The Ombudsman’s report on abuse of people with disability shows they need advocates and oversight systems to protect them. The Ombudsman’s report on abuse of people with disability, tabled in Parliament this week, has given Victoria the chance to lead the nation in protecting some of our most vulnerable citizens.
By acting on this report, Victoria can set an example for the developing National Disability Insurance Scheme (NDIS) in the critical areas of oversight and advocacy – aspects that have not yet been settled in the federal scheme.
There are an estimated 1 million Victorians with disability, and more than 338,200 have a profound or severe disability. While many people with disability live at home, more than 5000 people live in state-funded disability-supported accommodation. These people and their families have entrusted the state to support and care for them, and yet the cases and figures contained in the Ombudsman’s report show how the system has failed them.
More than 8000 “category one” incidents resulting in serious outcomes such as severe trauma or death were reported in disability-supported accommodation by service providers between 2010 and 2014. And this is in the absence of a mandatory reporting system.
As the Public Advocate, I know that this is just the tip of the iceberg. As the Ombudsman reported, Victoria has a “mishmash” of legislative, financial and service-delivery arrangements and a system that is fundamentally failing to deliver protection for people with a disability. The system is so fragmented that it is impossible to even quantify the problem.
The Ombudsman’s report includes some shocking case studies that expose the inadequacies of the system: responses to abuse are often too little, too late or do not come at all. This leaves people with disability living in fear of violence in their own homes.
Despite her concerns, the Ombudsman reports there are areas of good practice among the agencies responsible, including the Disability Services Commissioner, the Community Visitors Program, Senior Practitioner, and my office.
The Ombudsman identifies the areas of competence and makes key recommendations to fix the rest of the system. She identifies the need for mandatory reporting so that the extent of abuse can be exposed, monitored, measured and analyzed systematically. This is long overdue.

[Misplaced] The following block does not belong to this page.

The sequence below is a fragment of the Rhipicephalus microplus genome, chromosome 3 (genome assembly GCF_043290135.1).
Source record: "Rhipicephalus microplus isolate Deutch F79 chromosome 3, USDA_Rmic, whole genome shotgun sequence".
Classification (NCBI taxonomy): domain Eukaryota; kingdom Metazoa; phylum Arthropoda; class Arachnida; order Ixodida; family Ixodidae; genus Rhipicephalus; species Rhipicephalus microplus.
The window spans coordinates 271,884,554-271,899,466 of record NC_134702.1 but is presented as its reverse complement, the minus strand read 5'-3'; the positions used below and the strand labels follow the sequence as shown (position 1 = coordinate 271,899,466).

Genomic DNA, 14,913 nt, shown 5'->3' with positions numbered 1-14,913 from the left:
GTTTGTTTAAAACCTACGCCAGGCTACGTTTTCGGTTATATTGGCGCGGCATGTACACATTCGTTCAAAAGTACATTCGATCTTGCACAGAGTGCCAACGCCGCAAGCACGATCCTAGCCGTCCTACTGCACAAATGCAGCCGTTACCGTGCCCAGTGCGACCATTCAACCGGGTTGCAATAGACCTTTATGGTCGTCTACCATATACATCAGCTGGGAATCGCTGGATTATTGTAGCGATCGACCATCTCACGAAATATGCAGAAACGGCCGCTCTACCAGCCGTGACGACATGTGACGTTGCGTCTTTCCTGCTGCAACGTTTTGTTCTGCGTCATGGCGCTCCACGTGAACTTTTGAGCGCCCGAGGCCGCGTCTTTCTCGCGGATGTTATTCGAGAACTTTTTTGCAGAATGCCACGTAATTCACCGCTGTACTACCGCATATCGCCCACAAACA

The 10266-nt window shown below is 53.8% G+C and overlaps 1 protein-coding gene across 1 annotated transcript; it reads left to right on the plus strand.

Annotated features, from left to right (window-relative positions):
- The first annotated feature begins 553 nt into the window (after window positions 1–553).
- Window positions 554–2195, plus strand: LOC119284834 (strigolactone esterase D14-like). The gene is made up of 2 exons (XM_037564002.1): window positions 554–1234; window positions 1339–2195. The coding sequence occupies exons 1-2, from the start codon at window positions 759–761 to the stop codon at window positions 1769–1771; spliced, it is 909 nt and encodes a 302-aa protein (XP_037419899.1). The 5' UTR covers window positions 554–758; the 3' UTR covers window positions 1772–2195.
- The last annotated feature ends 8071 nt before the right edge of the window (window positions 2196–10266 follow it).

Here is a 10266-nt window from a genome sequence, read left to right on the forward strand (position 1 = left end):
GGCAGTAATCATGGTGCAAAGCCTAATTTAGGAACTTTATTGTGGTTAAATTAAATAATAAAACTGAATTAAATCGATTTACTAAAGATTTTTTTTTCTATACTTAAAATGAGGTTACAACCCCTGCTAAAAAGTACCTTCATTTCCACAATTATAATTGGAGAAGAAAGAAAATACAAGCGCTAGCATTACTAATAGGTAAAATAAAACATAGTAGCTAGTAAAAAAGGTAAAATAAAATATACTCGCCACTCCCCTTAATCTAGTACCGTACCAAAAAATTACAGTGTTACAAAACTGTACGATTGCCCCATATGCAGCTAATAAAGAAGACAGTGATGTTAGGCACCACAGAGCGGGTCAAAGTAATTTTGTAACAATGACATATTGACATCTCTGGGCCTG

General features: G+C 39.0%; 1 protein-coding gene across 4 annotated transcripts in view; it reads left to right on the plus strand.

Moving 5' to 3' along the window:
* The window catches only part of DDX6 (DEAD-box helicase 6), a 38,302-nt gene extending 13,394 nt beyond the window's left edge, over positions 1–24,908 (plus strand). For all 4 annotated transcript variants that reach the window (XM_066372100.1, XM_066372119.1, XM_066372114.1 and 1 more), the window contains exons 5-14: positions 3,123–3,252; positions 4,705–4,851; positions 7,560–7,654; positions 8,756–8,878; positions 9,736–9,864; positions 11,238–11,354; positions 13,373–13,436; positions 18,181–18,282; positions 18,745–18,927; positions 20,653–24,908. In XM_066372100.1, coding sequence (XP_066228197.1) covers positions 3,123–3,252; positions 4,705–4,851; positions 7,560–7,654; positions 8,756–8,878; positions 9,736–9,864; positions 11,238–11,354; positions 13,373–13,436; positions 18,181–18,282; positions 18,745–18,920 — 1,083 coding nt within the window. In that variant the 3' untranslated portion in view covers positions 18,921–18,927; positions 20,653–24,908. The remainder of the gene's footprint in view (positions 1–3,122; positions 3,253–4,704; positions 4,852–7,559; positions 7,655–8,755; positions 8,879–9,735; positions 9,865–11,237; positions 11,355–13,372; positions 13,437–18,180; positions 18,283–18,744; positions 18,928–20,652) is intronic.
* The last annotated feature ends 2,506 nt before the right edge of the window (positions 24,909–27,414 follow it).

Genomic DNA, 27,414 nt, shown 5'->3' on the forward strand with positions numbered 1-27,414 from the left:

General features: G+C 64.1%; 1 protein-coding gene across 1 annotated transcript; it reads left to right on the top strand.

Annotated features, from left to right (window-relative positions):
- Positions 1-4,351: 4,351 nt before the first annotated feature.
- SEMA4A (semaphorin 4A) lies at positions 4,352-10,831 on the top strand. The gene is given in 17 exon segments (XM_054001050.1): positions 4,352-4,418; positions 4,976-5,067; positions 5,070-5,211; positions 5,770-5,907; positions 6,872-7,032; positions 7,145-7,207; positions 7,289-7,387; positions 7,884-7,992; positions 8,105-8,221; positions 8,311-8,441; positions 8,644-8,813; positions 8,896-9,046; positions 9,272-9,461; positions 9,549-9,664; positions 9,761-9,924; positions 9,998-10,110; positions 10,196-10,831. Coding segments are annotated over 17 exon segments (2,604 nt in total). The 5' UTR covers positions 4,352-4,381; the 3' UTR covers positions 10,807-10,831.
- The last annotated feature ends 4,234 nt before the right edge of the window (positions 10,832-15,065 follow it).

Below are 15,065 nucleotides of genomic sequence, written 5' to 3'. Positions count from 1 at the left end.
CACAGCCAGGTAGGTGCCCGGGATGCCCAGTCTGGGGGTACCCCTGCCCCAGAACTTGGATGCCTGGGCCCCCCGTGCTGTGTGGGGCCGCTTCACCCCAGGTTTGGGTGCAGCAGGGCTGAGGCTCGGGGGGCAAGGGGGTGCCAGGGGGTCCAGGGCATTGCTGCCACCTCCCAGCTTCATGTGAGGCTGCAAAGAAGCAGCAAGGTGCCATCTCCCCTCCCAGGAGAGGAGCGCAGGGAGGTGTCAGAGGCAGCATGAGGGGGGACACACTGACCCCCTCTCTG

The Ombudsman’s first recommendation is to bring oversight under the umbrella of a single authority, either a new agency or an existing one with clear powers to investigate abuses. The Ombudsman says the present system is fragmented, complicated and confusing, even to those who work in the field.
Her second recommendation is to boost funding for advocacy so that people with disabilities are properly supported to report abuse and make complaints, as well as to be more empowered to make choices under the NDIS.
The Ombudsman’s recommendations come at a critical point when the future of safety and services for people with disabilities are being determined at state and federal level. A Victorian parliamentary committee is examining abuse of people with disabilities and the Ombudsman’s recommendations are aimed squarely in that direction.
Even more significantly, the key oversight issues associated with the NDIS are only now being considered before full implementation. The NDIS is a market model designed to provide choices for people with disabilities. However, what has been almost forgotten is that a number of people with cognitive impairments may not have the resources and support they need to make complex decisions about the services they receive, particularly those without families. They need advocates to help them and they need oversight systems that protect them from abuse.
Victoria should take this opportunity to show national leadership by fixing the crisis in disability abuse and establish the best model of oversight and advocacy for the NDIS to follow. The Ombudsman has identified a pathway for Victoria to shine.